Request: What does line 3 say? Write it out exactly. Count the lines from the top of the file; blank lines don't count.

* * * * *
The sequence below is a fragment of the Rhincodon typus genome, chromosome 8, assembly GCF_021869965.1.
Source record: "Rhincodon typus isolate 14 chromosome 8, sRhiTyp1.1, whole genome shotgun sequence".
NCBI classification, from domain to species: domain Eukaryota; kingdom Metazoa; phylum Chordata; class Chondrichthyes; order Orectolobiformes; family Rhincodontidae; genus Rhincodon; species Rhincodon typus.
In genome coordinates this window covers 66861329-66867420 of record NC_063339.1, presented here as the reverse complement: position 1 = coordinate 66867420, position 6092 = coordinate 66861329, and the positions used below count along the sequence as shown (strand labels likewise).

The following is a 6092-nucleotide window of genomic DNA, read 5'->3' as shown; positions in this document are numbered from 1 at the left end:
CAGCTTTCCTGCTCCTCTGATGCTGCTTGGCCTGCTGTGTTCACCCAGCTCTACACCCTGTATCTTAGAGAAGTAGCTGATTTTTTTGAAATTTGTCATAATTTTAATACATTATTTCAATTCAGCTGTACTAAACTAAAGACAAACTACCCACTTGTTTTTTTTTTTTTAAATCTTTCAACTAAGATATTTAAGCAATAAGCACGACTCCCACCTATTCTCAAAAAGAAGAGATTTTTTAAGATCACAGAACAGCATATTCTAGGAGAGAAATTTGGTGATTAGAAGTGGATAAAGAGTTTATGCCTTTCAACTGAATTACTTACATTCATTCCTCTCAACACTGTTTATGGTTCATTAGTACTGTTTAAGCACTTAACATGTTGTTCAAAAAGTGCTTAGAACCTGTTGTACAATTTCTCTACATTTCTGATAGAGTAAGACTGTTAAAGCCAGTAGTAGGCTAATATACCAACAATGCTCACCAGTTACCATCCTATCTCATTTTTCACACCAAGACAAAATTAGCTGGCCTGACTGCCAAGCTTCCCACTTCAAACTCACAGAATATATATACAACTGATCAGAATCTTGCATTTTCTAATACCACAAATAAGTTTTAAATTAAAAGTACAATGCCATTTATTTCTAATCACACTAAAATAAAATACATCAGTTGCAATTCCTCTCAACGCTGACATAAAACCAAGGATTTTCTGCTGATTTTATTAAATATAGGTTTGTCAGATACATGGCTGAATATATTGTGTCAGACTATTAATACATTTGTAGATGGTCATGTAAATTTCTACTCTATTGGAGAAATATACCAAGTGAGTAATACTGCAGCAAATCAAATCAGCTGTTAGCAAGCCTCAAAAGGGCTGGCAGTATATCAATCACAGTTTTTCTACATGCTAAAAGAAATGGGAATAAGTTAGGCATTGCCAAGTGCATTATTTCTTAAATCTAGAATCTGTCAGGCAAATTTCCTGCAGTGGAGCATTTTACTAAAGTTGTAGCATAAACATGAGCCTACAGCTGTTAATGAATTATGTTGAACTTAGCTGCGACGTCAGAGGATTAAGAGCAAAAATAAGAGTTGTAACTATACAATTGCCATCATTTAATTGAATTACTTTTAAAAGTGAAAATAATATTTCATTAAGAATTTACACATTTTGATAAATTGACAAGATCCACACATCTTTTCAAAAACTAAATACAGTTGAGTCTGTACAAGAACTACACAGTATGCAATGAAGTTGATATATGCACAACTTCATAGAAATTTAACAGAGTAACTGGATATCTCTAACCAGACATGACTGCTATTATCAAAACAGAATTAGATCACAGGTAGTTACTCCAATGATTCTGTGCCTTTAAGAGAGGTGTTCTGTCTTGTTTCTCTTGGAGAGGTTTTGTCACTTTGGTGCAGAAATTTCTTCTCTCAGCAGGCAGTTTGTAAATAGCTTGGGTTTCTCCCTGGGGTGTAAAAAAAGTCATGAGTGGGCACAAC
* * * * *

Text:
NCBI classification, from domain to species: domain Eukaryota; kingdom Metazoa; phylum Chordata; class Chondrichthyes; order Orectolobiformes; family Rhincodontidae; genus Rhincodon; species Rhincodon typus.